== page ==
Tobacco use has long been a part of military culture, and rates of tobacco use remain higher among military personnel compared to civilians. The current study examines aspects of Air Force tobacco culture that encourage tobacco use. We conducted seven focus groups among Air Force Military Training Leaders (n = 48) and five focus groups among Technical Training Instructors (n = 33) from July 2018 to February 2019. Tobacco use was seen as a core part of Air Force culture and a low-risk behavior, in contrast to other potential activities. Three themes of Air Force culture that facilitate tobacco use emerged: 1) opportunity for work breaks; 2) finding common ground; and 3) stress management or stress relief during deployment. Smoke pits were seen as serving several functions that were not perceived to occur anywhere else: an opportunity for informal communication with leadership, a source of valuable information, and a space for problem-solving. Airmen viewed tobacco as serving a functional role, which outweighed its harm. Future programs might try to address the functions fulfilled by tobacco in order to enhance their impact.
A Salient Sugar Tax Decreases Sugary-Drink Buying
Grant Donnelly et al.
Psychological Science, forthcoming
Many governments have introduced sugary-drink excise taxes to reduce purchasing and consumption of such drinks; however, they do not typically stipulate how such taxes should be communicated at the point of purchase. Historical, field, and experimental data consisting of more than 225,000 purchase decisions indicated that introducing a $0.01-per-ounce sugar-sweetened beverage (SSB) tax—without making it salient on price tags—had no significant effect on purchasing (−1.26%, p = .28). However, when the phrase “includes sugary drink tax” was added to tax-inclusive price tags, SSB purchasing was lower than (a) in the pretax period (−9.78%, p < .001), (b) in a posttax period when drinks did not bear price tags (−5.04%, p < .001), and (c) in a posttax period when drinks bore tax-inclusive price tags that did not mention the tax (−3.83%, p = .002). Making the tax’s beneficiary (student programs) salient on price tags had no added effect. Two follow-up studies suggested that tax salience was effective partly because consumers overestimated the tax amount, leading to reduced purchase intentions.
Providing Vouchers and Value Information for Already Free Eye Exams Increases Uptake Among a Low-Income Minority Population: A Randomized Trial
Seema Kacker et al.
NBER Working Paper, October 2021
We study whether vouchers with and without value information encourage completion of already free follow-up appointments in a low-income minority population in Baltimore City referred for definitive evaluation of possible eye disease. Between May 2017 and September 2018, 821 individuals referred for free follow-up from 114 screening events received 1) standard referral, 2) a voucher redeemable for free follow-up and prescription glasses, or 3) a voucher including a statement of monetary value ($250). All referred individuals received patient education, counseling, and appointment reminders. We find that vouchers with and without value information increase follow-up appointments by 12.5 and 20.3 percentage points, respectively, corresponding to a 36%-58% increase compared to the standard referral with no voucher. We conclude that reframing free targeted health service offers by providing vouchers with value information is a promising, low-cost tool to increase uptake.
Tobacco price and use following California Proposition 56 tobacco tax increase
Christian Gunadi et al.
PLoS ONE, October 2021
California Proposition 56 increased cigarette excise tax by $2 per pack with equivalent increases on non-cigarette tobacco products. We estimated the changes in cigarette price, cigarette use, and non-cigarette use following the implementation of Proposition 56 in California in 2017.
Seven waves of Tobacco Use Supplements to the Current Population Survey (TUS-CPS) 2011–2019 data were used to obtain state-level aggregate self-reported outcomes, including cigarette price per pack, current and daily cigarette use, cigarette consumption per day, and current and daily use of non-cigarette tobacco products (hookah, pipe, cigar, and smokeless tobacco). A modified version of a synthetic control method was used to create a “synthetic” California that best resembled pre-policy sociodemographic characteristics and outcome trends in California while correcting time-invariant pre-policy differences. Various sensitivity analyses were also conducted.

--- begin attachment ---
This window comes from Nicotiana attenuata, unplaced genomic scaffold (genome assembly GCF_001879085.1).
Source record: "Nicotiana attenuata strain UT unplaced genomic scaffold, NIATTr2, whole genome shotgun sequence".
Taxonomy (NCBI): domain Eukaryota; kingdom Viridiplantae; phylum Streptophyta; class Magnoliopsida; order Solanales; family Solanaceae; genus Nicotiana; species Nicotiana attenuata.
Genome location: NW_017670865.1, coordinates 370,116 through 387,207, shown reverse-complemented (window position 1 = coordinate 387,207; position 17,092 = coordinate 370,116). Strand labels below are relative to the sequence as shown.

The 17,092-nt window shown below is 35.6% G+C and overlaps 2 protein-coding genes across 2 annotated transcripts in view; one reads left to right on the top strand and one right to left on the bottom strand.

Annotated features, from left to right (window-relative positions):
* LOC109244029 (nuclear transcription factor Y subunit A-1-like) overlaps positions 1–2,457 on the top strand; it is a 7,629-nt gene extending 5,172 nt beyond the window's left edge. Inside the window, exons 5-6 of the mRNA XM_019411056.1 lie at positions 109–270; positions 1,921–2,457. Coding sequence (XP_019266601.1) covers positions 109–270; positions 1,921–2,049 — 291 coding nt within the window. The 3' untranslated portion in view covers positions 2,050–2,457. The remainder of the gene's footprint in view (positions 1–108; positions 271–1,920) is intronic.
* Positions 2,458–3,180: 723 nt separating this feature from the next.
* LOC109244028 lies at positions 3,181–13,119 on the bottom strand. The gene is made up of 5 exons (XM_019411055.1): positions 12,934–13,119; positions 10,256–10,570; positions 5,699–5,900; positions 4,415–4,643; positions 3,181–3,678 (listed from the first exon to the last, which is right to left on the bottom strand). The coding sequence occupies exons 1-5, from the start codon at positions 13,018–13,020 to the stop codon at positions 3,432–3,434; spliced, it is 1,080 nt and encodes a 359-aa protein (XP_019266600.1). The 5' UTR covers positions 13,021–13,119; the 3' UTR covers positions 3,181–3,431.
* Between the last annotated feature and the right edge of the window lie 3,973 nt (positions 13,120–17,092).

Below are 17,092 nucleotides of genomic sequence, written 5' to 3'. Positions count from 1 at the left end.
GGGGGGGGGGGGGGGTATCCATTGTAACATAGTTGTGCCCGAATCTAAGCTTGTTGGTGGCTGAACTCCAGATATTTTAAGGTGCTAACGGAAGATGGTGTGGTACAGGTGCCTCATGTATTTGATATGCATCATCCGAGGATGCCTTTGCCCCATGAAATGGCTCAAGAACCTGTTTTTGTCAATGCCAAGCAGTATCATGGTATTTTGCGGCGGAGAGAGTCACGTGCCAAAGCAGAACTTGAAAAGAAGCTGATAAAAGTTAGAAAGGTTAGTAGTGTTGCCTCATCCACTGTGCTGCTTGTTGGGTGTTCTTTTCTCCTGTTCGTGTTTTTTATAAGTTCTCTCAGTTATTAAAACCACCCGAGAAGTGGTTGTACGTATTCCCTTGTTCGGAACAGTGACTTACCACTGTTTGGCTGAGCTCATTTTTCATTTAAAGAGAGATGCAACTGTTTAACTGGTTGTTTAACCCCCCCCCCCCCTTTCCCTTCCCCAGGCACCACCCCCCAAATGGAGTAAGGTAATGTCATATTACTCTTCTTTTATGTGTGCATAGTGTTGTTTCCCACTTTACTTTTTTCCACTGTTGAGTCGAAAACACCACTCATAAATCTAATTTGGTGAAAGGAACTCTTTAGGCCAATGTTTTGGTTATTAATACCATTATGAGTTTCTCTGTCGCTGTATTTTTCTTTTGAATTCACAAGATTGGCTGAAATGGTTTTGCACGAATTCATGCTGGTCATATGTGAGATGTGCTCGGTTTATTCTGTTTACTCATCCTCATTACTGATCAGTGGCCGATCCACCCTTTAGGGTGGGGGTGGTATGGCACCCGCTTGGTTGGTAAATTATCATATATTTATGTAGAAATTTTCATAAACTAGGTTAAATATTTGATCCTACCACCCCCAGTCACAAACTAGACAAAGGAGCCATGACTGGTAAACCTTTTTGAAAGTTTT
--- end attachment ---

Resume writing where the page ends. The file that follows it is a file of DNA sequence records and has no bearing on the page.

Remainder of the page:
The implementation of Proposition 56 was associated with an increase in self-reported cigarette price per pack in California ($1.844, 95%CI: $0.153, $3.534; p = 0.032). No evidence suggested that Proposition 56 was associated with the changes in the prevalence of current or daily cigarette use, cigarette consumption per day, or the prevalence of current or daily use of non-cigarette tobacco products.
Flavored cigar availability in Oakland after a partial ban
Kevin Schroth, Marin Kurti & Cristine Delnevo
Addictive Behaviors, forthcoming
We report the continued availability of flavored cigars based on our analysis of discarded cigar wrappers collected in February 2019, after a partial flavor ban in Oakland, CA.
We collected 1,501 discarded cigar wrappers in a stratified random sample of census tracts (n = 15). Collected packages were cleaned, photographed, and coded for product type, brand name, pack size, flavor descriptor, and pricing details.
More than half (58.5%, CI 95% = 50–67.1%) of the cigar wrappers collected were flavored. When controlling for product type, pack size, and brand, there were statistical differences in the presence of flavored tobacco products that align with census tract racial and ethnic demographics. The odds of finding flavored cigars in black/African American tracts census tracts were significantly higher (AOR = 2.13, p < .05) than in white (non-Hispanic) census tracts. We also found that wrappers for larger cigar packs (containing three or more cigars) (77.7%) were the most likely to be flavored.
Bad Lighting: Effects of Youth Indoor Tanning Prohibitions
Christopher Carpenter, Brandyn Churchill & Michelle Marcus
NBER Working Paper, October 2021
Indoor tanning beds (ITBs) emit UV light at high intensity and have been classified as carcinogenic to humans by the World Health Organization since 2009. We are the first to study the role of state laws prohibiting youths from indoor tanning using a difference-in-differences research design. We find that youth ITB prohibitions reduced population search intensity for tanning-related information. Among white teen girls, ITB prohibitions reduced self-reported indoor tanning and increased sun protective behaviors. We also find that youth ITB prohibitions significantly reduced the size of the indoor tanning market by increasing tanning salon closures and reducing tanning salon sales.